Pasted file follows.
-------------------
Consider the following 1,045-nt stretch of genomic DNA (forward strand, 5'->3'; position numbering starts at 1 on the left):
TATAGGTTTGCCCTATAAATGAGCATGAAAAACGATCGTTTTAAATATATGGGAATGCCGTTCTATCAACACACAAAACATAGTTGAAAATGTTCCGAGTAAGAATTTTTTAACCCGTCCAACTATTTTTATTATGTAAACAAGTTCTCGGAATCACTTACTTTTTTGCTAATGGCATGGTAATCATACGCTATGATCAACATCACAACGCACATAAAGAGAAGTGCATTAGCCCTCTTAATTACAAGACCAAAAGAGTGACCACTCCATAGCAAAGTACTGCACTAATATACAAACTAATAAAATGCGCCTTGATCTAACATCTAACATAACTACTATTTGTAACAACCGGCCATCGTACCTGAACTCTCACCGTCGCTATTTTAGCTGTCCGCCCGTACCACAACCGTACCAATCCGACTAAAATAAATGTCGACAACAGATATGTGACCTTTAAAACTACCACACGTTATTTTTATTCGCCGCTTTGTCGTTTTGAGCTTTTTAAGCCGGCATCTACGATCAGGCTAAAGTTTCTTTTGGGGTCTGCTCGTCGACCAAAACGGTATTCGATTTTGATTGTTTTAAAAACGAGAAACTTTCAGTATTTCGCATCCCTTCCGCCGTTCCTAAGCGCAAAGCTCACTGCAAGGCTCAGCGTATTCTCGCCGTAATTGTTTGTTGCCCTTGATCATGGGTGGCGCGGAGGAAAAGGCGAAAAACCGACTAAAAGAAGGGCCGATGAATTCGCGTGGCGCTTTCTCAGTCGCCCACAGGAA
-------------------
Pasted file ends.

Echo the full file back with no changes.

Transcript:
Consider the following 1,045-nt stretch of genomic DNA (forward strand, 5'->3'; position numbering starts at 1 on the left):
TATAGGTTTGCCCTATAAATGAGCATGAAAAACGATCGTTTTAAATATATGGGAATGCCGTTCTATCAACACACAAAACATAGTTGAAAATGTTCCGAGTAAGAATTTTTTAACCCGTCCAACTATTTTTATTATGTAAACAAGTTCTCGGAATCACTTACTTTTTTGCTAATGGCATGGTAATCATACGCTATGATCAACATCACAACGCACATAAAGAGAAGTGCATTAGCCCTCTTAATTACAAGACCAAAAGAGTGACCACTCCATAGCAAAGTACTGCACTAATATACAAACTAATAAAATGCGCCTTGATCTAACATCTAACATAACTACTATTTGTAACAACCGGCCATCGTACCTGAACTCTCACCGTCGCTATTTTAGCTGTCCGCCCGTACCACAACCGTACCAATCCGACTAAAATAAATGTCGACAACAGATATGTGACCTTTAAAACTACCACACGTTATTTTTATTCGCCGCTTTGTCGTTTTGAGCTTTTTAAGCCGGCATCTACGATCAGGCTAAAGTTTCTTTTGGGGTCTGCTCGTCGACCAAAACGGTATTCGATTTTGATTGTTTTAAAAACGAGAAACTTTCAGTATTTCGCATCCCTTCCGCCGTTCCTAAGCGCAAAGCTCACTGCAAGGCTCAGCGTATTCTCGCCGTAATTGTTTGTTGCCCTTGATCATGGGTGGCGCGGAGGAAAAGGCGAAAAACCGACTAAAAGAAGGGCCGATGAATTCGCGTGGCGCTTTCTCAGTCGCCCACAGGAA